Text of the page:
1. Totzlol
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    Totzlol Member

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    Telling a Story Within a Story

    Discussion in 'General Writing' started by Totzlol, Jul 19, 2011.

    I am writing a fantasy trilogy, and one of the main characters, the villain, has a pretty drawn out back story and the main character is just about to hear the back story.

    It is the main characters father who knows the story and I am wondering the best method to tell it...

    I am not sure if I should start a new chapter and put the reader in the time period that the villain first fell into evil, have it all in a paragraph or two, or do it through dialog...

    Any suggestions on the best route to go through in telling a large back story like this?

    Thanks!
     
  2. digitig
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    digitig Contributing Member Contributor

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    Try it each way, and see which works best. Also consider breaking it up and revealing it in parts, because a long stretch of backstory can get pretty dull.
     
  3. VM80
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    VM80 Contributing Member Contributor

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    ^^

    Yep. I'm a constant advocate of dialogue, so that would be my preferred route.
    But experiment and see what you think.

    I learned my lesson about back-story quickly. Someone who read my very first ms told me - quite bluntly - that my 5000+ words of 'history' were boring and should be trimmed ruthlessly. I was able to delete almost the whole lot, and incorporated a few key phrases into the story. Just sayin'. Less is more.
     
  4. NateSean
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    NateSean Active Member

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    Pretty much the first half of Prince Caspian is learning about the titular prince as Trumpkin is telling the story to the Pevensies.

    In Interview with the Vampire, Blackwood Farm and parts of The Vampire Lestat, the "flashbacks" are told in quotation marks as the character speaks. So, if you imagined the two characters sitting in a room and talking to one another, that would be as equally a dead on interpretation as if you were to be caught up in the narrative. I personally wouldn't recommend that, but it worked for Anne Rice. And it saves you the trouble of having to bring us back to the "present" when the character's story gets interrupted.
     
  5. Totzlol
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    Totzlol Member

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    Hm. Interesting.

    I thought I had decided just to make a whole chapter about the history of the villain, but after reading the insight given thus far, I am not quite sure.

    Looking more into it, I can definitely squeeze it into a simple paragraph, but I feel as though that might take away from the depth of the villain. Still, I am very fond of the "less is more" approach, and find myself again, torn.

    The villain has already made a very real impact on the story even though I am not far into it at all and so far the reader has no idea what she is all about, or how she even came to be. I am trying a writing style that keeps the reader very much in the dark about certain aspects of the world I have created, but then I reward them with very vivid descriptions of what it is they have been wondering for the past few pages of writing.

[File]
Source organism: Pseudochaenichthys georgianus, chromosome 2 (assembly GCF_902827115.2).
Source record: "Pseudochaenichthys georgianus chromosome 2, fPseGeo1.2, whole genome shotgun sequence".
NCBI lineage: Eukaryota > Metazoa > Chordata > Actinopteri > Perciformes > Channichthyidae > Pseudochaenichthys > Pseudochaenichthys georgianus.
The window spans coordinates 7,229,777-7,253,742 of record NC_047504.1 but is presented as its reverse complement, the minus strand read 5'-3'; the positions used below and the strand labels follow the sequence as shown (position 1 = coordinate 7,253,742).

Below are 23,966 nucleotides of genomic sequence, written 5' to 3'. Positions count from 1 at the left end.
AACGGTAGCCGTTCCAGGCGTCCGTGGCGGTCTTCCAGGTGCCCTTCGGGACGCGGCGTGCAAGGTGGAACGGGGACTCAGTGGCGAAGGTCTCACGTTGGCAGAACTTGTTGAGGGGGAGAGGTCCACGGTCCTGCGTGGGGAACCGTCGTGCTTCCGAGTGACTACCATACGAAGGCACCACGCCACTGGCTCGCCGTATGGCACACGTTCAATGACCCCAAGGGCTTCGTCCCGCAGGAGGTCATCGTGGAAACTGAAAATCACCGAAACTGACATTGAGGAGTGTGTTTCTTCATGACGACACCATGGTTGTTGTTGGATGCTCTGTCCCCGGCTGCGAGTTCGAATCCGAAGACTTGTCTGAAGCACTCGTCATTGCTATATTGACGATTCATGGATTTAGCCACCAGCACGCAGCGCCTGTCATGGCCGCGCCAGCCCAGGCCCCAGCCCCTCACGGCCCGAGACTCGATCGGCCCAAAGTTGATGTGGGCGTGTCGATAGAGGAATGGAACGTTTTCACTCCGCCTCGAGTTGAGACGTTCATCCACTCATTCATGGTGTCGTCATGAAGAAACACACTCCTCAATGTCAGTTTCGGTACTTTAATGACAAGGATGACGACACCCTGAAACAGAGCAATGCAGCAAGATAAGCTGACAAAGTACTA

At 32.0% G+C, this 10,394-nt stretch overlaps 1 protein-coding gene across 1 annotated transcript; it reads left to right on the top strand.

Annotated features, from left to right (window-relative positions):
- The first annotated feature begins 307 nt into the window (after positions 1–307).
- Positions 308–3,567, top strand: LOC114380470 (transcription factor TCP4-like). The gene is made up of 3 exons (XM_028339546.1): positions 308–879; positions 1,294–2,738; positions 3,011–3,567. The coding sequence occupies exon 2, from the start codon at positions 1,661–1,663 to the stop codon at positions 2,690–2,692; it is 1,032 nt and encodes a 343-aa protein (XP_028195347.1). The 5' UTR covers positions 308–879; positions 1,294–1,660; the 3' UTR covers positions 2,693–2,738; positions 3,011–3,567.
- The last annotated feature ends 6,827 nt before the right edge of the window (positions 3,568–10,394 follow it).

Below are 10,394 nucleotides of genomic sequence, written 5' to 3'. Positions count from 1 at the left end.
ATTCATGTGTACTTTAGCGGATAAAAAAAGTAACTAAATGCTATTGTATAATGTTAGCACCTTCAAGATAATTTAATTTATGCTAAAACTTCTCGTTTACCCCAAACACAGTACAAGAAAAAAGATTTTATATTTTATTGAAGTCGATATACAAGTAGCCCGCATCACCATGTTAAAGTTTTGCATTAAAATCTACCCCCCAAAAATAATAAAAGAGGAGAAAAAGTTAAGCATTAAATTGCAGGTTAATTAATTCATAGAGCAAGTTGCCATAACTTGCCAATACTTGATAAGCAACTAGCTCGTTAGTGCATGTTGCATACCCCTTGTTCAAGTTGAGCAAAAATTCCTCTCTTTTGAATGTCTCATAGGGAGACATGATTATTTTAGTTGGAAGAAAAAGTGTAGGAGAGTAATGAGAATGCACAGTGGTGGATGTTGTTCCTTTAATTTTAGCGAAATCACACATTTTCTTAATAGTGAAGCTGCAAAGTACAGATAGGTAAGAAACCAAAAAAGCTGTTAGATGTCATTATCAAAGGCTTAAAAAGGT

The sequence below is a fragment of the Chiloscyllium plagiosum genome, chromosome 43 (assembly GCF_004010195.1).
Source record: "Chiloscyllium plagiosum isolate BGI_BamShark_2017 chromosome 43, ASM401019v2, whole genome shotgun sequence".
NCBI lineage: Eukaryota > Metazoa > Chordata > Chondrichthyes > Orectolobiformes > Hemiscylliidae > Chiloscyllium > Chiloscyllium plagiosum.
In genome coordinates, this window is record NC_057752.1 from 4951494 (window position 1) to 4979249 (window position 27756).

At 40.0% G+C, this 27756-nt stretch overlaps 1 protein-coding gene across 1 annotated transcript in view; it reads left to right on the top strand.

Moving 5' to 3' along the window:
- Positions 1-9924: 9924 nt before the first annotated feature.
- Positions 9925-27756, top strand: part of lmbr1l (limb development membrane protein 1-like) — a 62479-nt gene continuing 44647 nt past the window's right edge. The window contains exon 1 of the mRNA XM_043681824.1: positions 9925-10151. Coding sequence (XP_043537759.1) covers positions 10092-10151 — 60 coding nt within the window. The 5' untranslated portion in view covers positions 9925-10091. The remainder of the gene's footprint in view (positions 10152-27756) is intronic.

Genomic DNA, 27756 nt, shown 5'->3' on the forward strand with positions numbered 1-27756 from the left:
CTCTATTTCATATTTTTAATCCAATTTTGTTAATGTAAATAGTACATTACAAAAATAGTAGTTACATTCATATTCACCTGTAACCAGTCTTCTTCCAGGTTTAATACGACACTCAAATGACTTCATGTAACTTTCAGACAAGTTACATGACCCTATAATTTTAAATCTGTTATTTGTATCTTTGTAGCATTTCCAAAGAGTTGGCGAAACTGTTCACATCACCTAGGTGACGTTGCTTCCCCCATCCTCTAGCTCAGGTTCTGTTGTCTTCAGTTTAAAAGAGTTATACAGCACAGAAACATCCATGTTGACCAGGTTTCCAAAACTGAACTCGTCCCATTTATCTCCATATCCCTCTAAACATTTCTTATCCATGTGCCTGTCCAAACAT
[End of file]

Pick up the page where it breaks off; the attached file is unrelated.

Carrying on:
I definitely think the best way I can know if I want to do it like this is simply write it out and see the end result, but laying them all out in my head, it seems all three methods (full chapter, bits and pieces here and there or a quick description be it in dialog or a simple paragraph or two) would work seamlessly.

    Aye aye aye!
     
  6. Myris
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    Myris New Member

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    Giving a long back story on a plot pivotal character can be a pain.
    The way I see it there are three options;

    1) You have him/her narrate the entire thing and have the other character(s) respond appropriately.

    2) You have small 'Flashback' episodes that link to events happening in the present.

    3) You spend a whole chapter on giving the his/her entire back story in immense detail.

    I suppose it boils down to which method you prefer and which matches the flow of the story.
    Not much advice for you there but I hope it helps.
     
  7. Totzlol
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    Totzlol Member

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    Every bit helps!

    I'm curious about your step #2. What kind of formatting would you use for a flashback? Would it be a short break away in the middle of the chapter?

    I have never used a flashback in anything I have written before, so it is very alien to me as it stands.

    Thanks!
     
  8. Ashleigh
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    Ashleigh Contributing Member Contributor

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    You have to go deeper.
     
  9. whitefairy24601
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    whitefairy24601 Member

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    Is he telling his back story to the hero? If not, what if he had a dream revealing his past and he is in it, viewing what he went through? This is just a suggestion, but dream sequences can be very cool if done in an interesting way.
     
  10. Totzlol